Autunite from Nevada

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Go-Figure
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Autunite from Nevada

Post by Go-Figure » 11 May 2020, 05:25

Hello there!
It’s been a while since my last post, but I used the lockdown here in Italy, which ended this past week (albeit the emergency is far from over), to record a very long Trinitite spectrum which I am going to write about in the coming days, there’s still one thing I need to check before posting it.
That’s an easier one, an Autunite sample. It’s pretty small, I can’t tell you the exact weight because it’s fixed to its little box, but it must be less than 5 grams.
It’s small but beautiful, and of course it glows under UV light, which is always a plus.
01 - DSC07913FC.jpg
02 - DSC07928FC.jpg
While the GS 2’’x2’’ was busy with Trinitite in a 28 days measurement (first a 7 days background, then 14 days with the sample, and finally more 7 days background) I first tested the sample with my Ranger and then with the PDS.
The Ranger gave me a respectable 3000 CPM.
03 - DSC07917R.jpg
The PDS told me the amount of gamma radiation from the sample was pretty low, my background is around 0.10 µSv/h and highest read I got at contact was 0.16-0.17 µSv/h, background included.
Over a 9 hour time the average was 0.14 µSv/h (always including background). In the spectrum from the PDS you cannot really tell the Autunite contribution from the background because peaks are the same, what you can see is that it makes all of them a bit more “bumpy”.
04 - DSC07920R.jpg
05 - Autunite from Nevada - 9 Hours - 04-04-20 - LIN.png
06 - Autunite from Nevada - 9 Hours - 04-04-20 - LOG.png
All this happened on April 4, and then I had to wait until last Friday, May 8 for the next step. Since I just finished accumulating the background for the Trinitite measurement I decided to use that as a background for this measurement as well. Calibration was several weeks old and some thermal drift was inevitable but as you can see below it held pretty well, it’s a bit off only at high energies.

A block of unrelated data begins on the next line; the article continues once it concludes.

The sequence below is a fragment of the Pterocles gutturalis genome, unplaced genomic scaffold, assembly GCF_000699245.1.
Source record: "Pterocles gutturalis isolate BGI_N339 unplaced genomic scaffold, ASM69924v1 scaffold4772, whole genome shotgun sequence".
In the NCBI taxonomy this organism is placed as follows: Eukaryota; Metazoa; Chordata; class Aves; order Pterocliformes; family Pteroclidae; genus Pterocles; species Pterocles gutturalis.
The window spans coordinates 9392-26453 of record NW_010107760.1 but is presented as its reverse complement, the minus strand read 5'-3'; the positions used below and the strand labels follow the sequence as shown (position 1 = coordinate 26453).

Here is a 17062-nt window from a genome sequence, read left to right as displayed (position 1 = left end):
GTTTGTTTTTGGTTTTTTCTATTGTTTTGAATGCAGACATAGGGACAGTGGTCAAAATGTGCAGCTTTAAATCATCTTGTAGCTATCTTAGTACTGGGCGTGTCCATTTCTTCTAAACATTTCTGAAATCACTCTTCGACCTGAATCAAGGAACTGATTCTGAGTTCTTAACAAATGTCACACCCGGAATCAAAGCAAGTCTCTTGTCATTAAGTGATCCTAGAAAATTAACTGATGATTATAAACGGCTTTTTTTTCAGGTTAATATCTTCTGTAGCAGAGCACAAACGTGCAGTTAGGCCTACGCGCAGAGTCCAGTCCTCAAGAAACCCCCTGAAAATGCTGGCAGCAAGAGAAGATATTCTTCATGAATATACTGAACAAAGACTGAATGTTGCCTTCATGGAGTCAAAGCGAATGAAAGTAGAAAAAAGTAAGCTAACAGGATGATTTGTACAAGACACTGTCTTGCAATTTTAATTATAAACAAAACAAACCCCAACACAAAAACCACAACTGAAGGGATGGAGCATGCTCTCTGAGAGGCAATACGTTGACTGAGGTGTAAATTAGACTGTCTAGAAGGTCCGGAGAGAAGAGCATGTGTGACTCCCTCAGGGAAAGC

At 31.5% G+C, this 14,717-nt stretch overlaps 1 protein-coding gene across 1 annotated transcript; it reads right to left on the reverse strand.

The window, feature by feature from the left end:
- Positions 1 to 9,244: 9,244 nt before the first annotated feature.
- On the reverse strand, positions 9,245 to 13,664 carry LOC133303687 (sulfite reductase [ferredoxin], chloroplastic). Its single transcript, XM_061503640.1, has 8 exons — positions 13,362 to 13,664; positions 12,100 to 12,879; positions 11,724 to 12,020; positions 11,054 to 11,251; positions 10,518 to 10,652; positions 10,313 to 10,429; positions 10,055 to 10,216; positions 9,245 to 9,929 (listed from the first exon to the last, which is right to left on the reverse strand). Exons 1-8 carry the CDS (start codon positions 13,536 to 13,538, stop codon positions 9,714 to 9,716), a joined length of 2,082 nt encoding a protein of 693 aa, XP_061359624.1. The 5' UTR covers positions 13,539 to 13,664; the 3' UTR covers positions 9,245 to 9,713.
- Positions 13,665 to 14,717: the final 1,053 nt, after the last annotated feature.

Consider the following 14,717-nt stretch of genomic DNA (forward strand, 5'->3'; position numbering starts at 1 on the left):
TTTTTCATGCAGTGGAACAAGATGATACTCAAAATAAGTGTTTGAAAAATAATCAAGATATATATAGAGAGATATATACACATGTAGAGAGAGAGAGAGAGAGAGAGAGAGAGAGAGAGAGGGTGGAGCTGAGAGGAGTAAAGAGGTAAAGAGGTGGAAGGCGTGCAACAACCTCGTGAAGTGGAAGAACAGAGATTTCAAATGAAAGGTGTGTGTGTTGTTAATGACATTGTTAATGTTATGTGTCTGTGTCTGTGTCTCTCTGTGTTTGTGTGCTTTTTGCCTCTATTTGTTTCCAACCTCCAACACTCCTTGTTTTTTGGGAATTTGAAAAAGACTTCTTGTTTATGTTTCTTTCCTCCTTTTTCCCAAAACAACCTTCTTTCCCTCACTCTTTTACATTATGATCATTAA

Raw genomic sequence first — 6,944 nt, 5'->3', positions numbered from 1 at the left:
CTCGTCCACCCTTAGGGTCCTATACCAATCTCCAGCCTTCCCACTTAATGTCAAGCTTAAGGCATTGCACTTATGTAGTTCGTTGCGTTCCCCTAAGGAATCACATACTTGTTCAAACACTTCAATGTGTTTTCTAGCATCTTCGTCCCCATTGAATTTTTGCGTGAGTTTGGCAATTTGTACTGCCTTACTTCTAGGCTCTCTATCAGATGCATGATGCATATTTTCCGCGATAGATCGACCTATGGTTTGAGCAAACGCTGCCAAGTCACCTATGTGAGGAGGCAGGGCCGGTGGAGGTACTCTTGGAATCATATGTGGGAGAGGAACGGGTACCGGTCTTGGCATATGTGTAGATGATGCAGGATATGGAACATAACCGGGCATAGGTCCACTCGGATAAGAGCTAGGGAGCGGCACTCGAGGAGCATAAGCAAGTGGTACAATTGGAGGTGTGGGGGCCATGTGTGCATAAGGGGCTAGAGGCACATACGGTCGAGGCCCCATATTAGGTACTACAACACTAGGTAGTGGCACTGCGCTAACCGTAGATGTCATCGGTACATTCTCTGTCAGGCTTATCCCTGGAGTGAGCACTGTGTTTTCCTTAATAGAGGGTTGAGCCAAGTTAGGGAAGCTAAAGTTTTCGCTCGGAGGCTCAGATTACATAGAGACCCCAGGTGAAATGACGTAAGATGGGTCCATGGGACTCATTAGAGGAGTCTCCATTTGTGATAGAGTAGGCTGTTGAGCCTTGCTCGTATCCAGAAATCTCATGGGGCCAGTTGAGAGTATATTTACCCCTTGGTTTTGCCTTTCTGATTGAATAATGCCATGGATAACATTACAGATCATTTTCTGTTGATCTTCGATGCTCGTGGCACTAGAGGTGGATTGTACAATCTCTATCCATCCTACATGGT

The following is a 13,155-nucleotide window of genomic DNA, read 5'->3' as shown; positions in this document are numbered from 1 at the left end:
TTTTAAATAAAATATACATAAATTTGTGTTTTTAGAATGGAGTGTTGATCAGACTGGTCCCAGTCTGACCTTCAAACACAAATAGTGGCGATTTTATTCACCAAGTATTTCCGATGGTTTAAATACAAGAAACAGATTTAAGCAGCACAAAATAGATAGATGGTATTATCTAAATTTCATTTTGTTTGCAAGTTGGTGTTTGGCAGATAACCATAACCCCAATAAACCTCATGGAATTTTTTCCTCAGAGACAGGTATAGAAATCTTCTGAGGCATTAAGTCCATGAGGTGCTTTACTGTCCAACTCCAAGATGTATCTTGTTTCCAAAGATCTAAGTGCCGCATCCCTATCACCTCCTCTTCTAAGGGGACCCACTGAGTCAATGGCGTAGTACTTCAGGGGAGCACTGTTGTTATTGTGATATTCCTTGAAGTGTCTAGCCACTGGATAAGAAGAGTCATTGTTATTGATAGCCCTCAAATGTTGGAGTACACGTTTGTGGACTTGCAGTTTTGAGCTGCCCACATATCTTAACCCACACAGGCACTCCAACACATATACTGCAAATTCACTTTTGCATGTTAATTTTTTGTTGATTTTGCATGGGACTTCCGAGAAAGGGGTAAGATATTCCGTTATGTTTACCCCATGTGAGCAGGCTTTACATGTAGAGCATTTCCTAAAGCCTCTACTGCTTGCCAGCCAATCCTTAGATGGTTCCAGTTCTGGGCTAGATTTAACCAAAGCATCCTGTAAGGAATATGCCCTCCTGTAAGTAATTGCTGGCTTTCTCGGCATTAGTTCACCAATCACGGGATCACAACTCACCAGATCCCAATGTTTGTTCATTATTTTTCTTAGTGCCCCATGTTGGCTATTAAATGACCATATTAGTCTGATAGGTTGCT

I wanted this to be a shielded measurement because I will repeat it with no shield in order to see the difference and understand how much the XRF from the shielding is contributing to the 77 keV peak.
As usual I first recorded a 24 hours background. My shielding was basically the same as I my last experiments, 5 mm of plastic, 1 mm of copper, 4 mm of pewter and 13-15 mm of lead. My shield improvement has been postponed for obvious reasons.
07 - DSC07899FR.jpg
So here’s the background spectrum accumulated in two distinct 7 day sessions for a total of two weeks. My shielded background was 61 CPS, one of my best result with this setup.
08 - Background - 336 Hours - Counts x Bin - Shield V2-1 - 0.036 Gauss - 31-03_07-04+01-05_8-05-20.png
08 - Background - 336 Hours - Counts x Bin - Shield V2-1 - 0.036 Gauss - 31-03_07-04+01-05_8-05-20.png (20.49 KiB) Viewed 350 times
And here’s the result. Accumulation time with the sample was 40 hours.
09 - Autunite Nevada - ID - 40 Hours - BG Subtraction - Counts x Bin - Graded Shield V2-1 - 0.036 Clean - 8_10-05-20.png
10 - Autunite Nevada - ID - 40 Hours - BG Subtraction - Energy x Bin - Graded Shield V2-1 - 0.036 Clean - 8_10-05-20.png
The sample gave me roughly 43 CPS on average, which should be good enough to repeat the measurement with no shield and a simple background subtraction. Nothing strange for an uranium ore, the 77 keV peak is the highest in terms of counts, and this is often the case regardless, but it remains to be seen how much the fluorescence from shielding contributed to it.
Peaks from U235 are well visible, while those from Th234 are a bit overshadowed by the 77 keV peak, but still clearly there (and the gaussian correlations are unmistakable).

The K40 peak is a bit off, but again, the calibration for this measurement was done about a month ago, so I wouldn’t complain! And there’s more to say about that, but that’s for the next post.

Last, probably the most interesting peak of the spectrum is that at 46 keV which is clearly Pb210, it must be only the second or third time that I “catch it” in one of my spectra, so I was happy it showed up!
A few more bumps are visible at lower energies but for now I decided to leave them unlabeled.

Quantitative analysis summarizes what’s above.